Ah, but what about the new ScriptManager control that's part of Microsoft ASP.NET AJAX? It addresses a number of the issues that I've mentioned above. Indeed, ScriptManager provides a mirror interface for most of the ClientScript functions so you get the same functionality as the ClientScript for code manipulation and you get the actual control which can be stuck into a page and provide markup based script injection into the page. You can embed both physical url based scripts links as well as resource links so it's possible to consistently embed scripts from both. The control also detects script duplication and only embeds only a single script reference into the page so it's easier for Markup and Code injected scripts to not generate multiple script references. It's possible to add a script like jQuery into the page and ensure that it doesn't get embedded twice for example.
But ScriptManager is also very problematic. First it's a .NET 3.5 component so it's really and add-on and not universally available. There's also no easy way to detect whether ScriptManager is available in a page without using the ScriptManager in the first place (it's possible but it's a royal pain). ScriptManager also requires a control on the page - it's not a standalone API which complicates using it in generic solutions especially since only one ScriptManager is allowed per page. Finally last but not least the control arrogantly throws the Microsoft ASP.NET AJAX ClientLibraries into the page (at least 28k of compressed script for minmal support) with no option to turn that off. If you're not using ASP.NET AJAX like myself the last thing I want is to get a bunch of scripts I'm not using thrown into my page.
Custom Script Manager
My first thought when seeing ScriptManager's issue of AJAX script loading was to subclass the control. It's easy to turn off the AJAX script injection, but unfortunately ScriptManager can't be subclassed in such a way that it still provides Intellisense because apparently Visual Studio's Intellisense for script Intellisense is hard coded to look for ScriptManager's specific properties. Script Intellisense is quite useful so ontop of the other shortcomings of SM I decided to just build my own.
The control I ended up with is similar in concept, but with better focus on externally hosted scripts.
<ww:wwScriptContainer ID="scripts" runat="server" RenderMode="Header">
<Script Src="Scripts/jquery.js" Resource="jquery"></Script>
<Script Src="Scripts/ui.core.js" AllowMinScript="true"></Script>
<Script Src="Scripts/ui.draggable.js" ></Script>
<Script Src="Scripts/wwscriptlibrary.js" Resource="wwscriptlibrary"></Script>
<Script Resource="ControlResources.Menu.js" ResourceControl="txtInput" />
The control can either be embedded into the page or there's a .Current property that can be used from code that either finds an existing instance or creates a new control and adds it to the page dynamically which is useful for controls that want to embed resources. This gives a single API both for markup and code based embedding.
While working on this there were are a few other things that came up as useful: Optional automatic usage of minimized scripts (.min.js) extensions, abillity to embed all scripts into the page header (or inline, or as scripts) rather than adding into the page, the ability to order scripts by inserting at the end or beginning, as well as determining on a per script basis where it renders (Header, Script, Inline or InheritedFromControl) all of which gives some additional control both for markup and code behind. You can also embed resources but use reference a script on disk (for example in a central Web location) in order to still get Intellisense. The latter isn't as nice as ScriptManager's ability to just work off resource Urls, but at least it allows for some Intellisense of resource based scripts.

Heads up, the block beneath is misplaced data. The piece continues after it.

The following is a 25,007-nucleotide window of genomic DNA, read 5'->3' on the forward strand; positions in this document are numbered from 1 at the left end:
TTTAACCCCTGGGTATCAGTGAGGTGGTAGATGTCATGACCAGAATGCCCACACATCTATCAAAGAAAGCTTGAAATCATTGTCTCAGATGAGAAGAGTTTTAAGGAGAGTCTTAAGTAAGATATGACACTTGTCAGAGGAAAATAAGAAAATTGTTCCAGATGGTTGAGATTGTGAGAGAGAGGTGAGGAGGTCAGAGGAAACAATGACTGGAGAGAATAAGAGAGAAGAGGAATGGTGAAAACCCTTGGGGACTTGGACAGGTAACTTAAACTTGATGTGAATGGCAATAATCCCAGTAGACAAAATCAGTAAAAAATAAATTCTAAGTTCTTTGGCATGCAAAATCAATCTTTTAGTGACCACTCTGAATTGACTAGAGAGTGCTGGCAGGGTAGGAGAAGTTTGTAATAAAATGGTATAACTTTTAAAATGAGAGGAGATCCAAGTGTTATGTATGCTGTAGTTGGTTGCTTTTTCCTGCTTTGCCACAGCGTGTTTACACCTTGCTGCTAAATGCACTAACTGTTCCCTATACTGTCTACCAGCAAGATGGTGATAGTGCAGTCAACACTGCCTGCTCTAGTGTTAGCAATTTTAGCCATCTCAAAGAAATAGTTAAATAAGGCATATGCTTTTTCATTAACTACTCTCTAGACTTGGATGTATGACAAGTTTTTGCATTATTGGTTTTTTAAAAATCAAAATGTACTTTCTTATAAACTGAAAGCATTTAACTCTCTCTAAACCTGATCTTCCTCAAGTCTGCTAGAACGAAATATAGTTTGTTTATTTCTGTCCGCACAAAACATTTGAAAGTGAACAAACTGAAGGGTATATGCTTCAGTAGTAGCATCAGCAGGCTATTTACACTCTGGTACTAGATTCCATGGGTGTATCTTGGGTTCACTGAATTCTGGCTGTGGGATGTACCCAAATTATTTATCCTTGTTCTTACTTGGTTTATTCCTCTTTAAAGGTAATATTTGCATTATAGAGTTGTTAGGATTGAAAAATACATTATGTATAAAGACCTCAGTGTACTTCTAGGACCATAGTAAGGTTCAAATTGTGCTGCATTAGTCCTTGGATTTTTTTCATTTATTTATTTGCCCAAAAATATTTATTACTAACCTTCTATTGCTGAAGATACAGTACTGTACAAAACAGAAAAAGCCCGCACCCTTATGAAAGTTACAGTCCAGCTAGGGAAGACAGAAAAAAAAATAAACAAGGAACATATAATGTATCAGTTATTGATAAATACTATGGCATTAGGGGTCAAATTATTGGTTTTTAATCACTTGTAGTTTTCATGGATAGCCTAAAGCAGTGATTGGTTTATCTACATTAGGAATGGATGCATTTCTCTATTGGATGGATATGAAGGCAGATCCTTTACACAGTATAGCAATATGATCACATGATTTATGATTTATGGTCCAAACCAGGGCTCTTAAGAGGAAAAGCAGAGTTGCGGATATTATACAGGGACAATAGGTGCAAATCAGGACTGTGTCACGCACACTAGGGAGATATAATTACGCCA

This is a relatively new control for me and so far I've only used it with one project, but so far this looks promising. But of course this too is a non-standard way of working - it requires using this control instead of script embedding into headers, but at least the syntax of this control is pretty much based on standard Script tags. In fact, for basic scripts the syntax is identical (ie. like the draggable.js) above. If this sounds interesting to you let me know in comments and I can post more info on this control.
But this control is also not a generic solution. It works well for my internal purposes as well as for a few customers I'm working with but it's not totally satisfying either because of the inconsistencies in Visual Studio. And forcing developers to use a custom control is not my idea of a good design either, but for me at least this control addresses a few key scenarios like script compression and programmatic control over scripts and resources.
No Clear Winning Solution
So as you can see I have no clear answers that satisfy even my own requirements entirely. For the most part I'm still embedding scripts straight into the HTML header and hope for the best. The biggest issues I've run into have been conflicts between some of my controls that rely on script resources and scripts loaded through the header with duplicate loads. Most of this is mitigated by my controls which can disable script loading and defer to manually loaded scripts when needed (ie. all script resources are properties and can be loaded either from resources, a url or not all injected by the control). Tracking these things down though can be time consuming. I'm not there yet but I think using hte above control is likely to fix that problem, but for generic controls requiring this control container to be used is probably a hard sell.
Even the wwScriptContainer control doesn't address the versioning and update scenarios although it does help with managing resource and file based script injection both for markup and controls (at least for my own controls). So I'm still searching for sanity and some input on what works for others who are heavily using scripts.
So, dear reader, what are your thoughts on this issue? Are you also fighting with script management hell? Do you use scripts from raw files, or do you use resources? What about for controls that use these scripts? And how do you manage these scripts if they get used across solutions? There are lots of options available but which ones make the most sense to you and why?
I'd love to hear your thoughts.